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Climatologist, meet the biologist

Workshop this week brought scientists together to further study of glacial change

Posted: March 8, 2013 - 1:04am

This week a diverse group of experts joined together with the shared goal of identifying connections between glacial change and the ecosystems that surround these hulking bits of ice.

Eran Hood, Associate Professor of Environmental Science at the University of Alaska Southeast, said the lecture was the first of it’s kind and that is was an opportunity for scientists, whose disiplines rarely cross, to connect with one another and examine glacier change on a broad perspective.

“We’re really trying to bring together people from different disciplines,” Hood said. “We want to look at the issue of glacial change holistically and help people identify the linkages.”

He’s talking about how runoff from a melting glacier, for instance, could impact salmon runs downstream or how a calving glacier could influence the survival rate of seal pups.

“In these coastal temperate rainforest ecosystems, glaciers have a huge impact on the ecosystems,” Hood said. “From the water temperature, to the mineral content ... we need to start thinking about glacier change as a group. By bringing everyone together we can link the system together. We want to study it in concert, instead of having everyone working independently.”

Tonight, at the Fireside Lecture presented this week by Hood and Shad O’Neel, with the U.S. Geological Survey, the pair will present some of their findings from the two-day workshop.

“We hope to distill down what we learned in the workshop and present examples of these to the public,” Hood said. “Glacier change is an issue that effects ecosystems from the ice field to the animal populations that live offshore.”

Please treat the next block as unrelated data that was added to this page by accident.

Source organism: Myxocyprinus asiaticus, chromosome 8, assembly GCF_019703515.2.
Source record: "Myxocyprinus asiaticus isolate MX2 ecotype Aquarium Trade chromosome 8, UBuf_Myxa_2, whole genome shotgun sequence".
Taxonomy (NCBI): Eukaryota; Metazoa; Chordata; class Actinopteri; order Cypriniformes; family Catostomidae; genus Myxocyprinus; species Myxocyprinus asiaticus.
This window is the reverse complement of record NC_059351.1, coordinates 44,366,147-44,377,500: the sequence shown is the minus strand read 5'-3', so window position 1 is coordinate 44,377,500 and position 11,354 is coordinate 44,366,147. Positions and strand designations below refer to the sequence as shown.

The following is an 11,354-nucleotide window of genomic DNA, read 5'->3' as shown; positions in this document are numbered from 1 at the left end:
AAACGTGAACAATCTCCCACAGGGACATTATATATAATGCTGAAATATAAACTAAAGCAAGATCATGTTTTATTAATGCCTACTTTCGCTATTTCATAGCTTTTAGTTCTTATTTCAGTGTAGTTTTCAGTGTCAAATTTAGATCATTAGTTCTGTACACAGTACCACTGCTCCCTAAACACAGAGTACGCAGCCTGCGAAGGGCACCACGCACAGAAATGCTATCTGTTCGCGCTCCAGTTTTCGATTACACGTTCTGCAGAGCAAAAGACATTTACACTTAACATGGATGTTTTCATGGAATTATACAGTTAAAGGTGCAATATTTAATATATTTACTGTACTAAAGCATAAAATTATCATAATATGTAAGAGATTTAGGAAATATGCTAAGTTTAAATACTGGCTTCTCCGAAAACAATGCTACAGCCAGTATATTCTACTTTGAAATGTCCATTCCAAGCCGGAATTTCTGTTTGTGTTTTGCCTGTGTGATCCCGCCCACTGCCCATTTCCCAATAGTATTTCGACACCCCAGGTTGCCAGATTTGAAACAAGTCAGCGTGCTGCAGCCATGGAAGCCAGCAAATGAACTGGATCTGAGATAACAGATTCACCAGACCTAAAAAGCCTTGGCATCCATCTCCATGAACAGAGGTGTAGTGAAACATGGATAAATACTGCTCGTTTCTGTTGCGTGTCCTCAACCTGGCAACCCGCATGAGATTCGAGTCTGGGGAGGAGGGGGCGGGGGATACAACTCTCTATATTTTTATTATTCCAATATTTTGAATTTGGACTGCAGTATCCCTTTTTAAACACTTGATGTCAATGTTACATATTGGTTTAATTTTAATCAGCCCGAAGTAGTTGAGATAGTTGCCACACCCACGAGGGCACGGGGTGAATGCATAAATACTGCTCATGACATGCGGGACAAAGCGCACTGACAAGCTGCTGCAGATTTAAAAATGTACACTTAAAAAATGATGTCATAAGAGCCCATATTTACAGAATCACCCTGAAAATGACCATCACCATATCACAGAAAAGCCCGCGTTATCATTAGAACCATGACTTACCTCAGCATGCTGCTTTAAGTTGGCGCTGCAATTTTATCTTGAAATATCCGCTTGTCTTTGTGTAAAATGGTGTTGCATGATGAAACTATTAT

Overall, Hood said the workshop, which was sponsored by the Alaska Climate Science Center, the Alaska Coastal Rainforest Center and the University of Alaska Southeast, was a success.

“One thing that we talked about,” he said, “was that runoff from glaciers affects currents. On a large scale it can influence the Alaska Coastal Current ... on a smaller scale a lot of glacial runoff can affect the currents in fjords.”

He said this is because fresh water has a different density than saltwater, and since glaciers are the largest dischargers of fresh water on the planet, they can have a big impact on water movement. The Alaska Coastal Current is like a river in the ocean that runs from south to north along the Southeast Alaska coastline before turning westward to follow the Alaska Peninsula.

Hydropower was also addressed at the workshop, Hood said. Some Alaskan communities rely on hydropower. But those communities whose power is being fed by a melting glacier could be in trouble, he said. It’s not as much an issue for Juneau, since hydropower here is fueled mainly by snow melt.

“Our lecture will highlight the interesting and important connections,” Hood said. “We’ll walk people through the different linkages along the system — how does the glacier effect the estuary and everything in between and we’ll help people understand how we’ll proceed in the future.”

Tonight’s lecture begins at 6:30 p.m. and repeats at 8 p.m. at the Mendenhall Glacier Visitor Center. As always, the lecture is free and open to the public.

The Fireside Lecture series is presented each winter and is sponsored by the U.S. Forest Service.

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